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Working with Complex Trauma, Attachment Wounds and Dissociation Across the Life Span

Children and adults with complex, early chronic relational trauma and wounded attachment systems have developed defenses and negative internal representations of themselves. This presentation addresses latest research and literature on complex, early attachment trauma and its effect on the body, biological and emotional systems and brain circuitry.
Important elements of what constitutes a comprehensive treatment of complex, relational trauma will be covered. Strategies designed to modulate arousal, maintain dual awareness and a mindful presence, challenge procedural memory, challenge the window of tolerance, meet unmet attachment needs, nurture the younger self and the inner family, complete truncated defenses, and reconnect to the mind, the heart and the body in fresh and novel ways will be presented.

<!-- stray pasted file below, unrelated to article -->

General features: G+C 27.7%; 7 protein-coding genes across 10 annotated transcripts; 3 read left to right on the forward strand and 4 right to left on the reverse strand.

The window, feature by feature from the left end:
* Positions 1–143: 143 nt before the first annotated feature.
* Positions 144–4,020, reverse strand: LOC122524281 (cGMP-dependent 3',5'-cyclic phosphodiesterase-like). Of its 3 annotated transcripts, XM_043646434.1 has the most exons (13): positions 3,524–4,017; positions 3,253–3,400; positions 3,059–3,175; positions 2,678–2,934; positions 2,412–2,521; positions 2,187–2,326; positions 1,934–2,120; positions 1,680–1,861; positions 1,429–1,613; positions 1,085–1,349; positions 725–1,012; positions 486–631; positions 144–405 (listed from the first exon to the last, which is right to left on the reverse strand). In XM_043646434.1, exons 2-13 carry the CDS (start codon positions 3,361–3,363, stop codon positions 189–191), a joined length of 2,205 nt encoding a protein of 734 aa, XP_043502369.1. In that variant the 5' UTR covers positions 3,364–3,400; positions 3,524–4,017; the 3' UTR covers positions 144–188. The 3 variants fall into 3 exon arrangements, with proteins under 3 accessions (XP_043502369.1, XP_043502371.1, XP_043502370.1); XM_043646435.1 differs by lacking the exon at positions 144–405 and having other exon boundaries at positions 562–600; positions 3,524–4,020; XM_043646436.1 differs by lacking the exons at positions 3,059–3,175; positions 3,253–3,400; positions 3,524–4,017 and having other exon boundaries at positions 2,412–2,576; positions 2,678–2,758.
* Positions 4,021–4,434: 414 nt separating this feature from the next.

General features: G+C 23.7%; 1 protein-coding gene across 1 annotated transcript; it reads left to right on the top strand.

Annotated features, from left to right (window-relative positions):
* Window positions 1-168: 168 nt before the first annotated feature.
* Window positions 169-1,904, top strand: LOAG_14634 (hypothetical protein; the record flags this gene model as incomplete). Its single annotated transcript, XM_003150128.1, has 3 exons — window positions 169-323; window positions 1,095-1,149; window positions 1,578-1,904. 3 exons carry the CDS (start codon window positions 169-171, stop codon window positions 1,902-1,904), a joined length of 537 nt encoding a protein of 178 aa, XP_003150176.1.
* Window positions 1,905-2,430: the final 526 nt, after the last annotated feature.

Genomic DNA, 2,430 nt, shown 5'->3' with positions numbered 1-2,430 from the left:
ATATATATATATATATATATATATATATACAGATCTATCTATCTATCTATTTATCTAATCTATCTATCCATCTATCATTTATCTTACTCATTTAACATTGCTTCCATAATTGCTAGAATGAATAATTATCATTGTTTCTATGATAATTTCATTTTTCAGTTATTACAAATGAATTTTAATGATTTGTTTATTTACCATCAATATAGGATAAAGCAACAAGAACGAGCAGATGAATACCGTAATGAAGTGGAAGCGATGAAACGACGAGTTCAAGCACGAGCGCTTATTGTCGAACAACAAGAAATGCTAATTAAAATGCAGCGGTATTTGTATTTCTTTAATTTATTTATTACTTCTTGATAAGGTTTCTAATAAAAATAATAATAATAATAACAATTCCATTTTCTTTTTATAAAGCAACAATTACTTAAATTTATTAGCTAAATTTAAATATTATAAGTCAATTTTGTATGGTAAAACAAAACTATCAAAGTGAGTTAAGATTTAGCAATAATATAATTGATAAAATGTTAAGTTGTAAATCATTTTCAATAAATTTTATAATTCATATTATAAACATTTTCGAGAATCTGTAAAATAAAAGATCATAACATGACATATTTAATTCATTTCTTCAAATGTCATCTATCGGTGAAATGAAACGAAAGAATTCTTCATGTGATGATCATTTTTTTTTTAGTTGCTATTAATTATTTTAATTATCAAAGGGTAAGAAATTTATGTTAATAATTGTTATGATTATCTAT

Participants attending this seminar will be able to:
 
1.   Cite theories that directly address the key elements of attachment security.
2.   Learn how thwarted attachment experiences and trauma that occur early in life affect the capacity of the individual for regulation, connection and present awareness.
3.   Understand the legacy of dissociation and the dysregulation of affective systems that occur as a result of experiencing complex trauma.
4.   Learn strategies designed to modulate arousal, maintain dual awareness and a mindful presence, challenge procedural memory, challenge the window of tolerance, meet unmet attachment needs, nurture the younger self and the inner family, complete truncated defenses, and reconnect to the mind, the heart and the body in fresh and novel ways.
5.   Learn strategies to work therapeutically with dismissing, preoccupied and unresolved states of mind and clients with dissociative tendencies.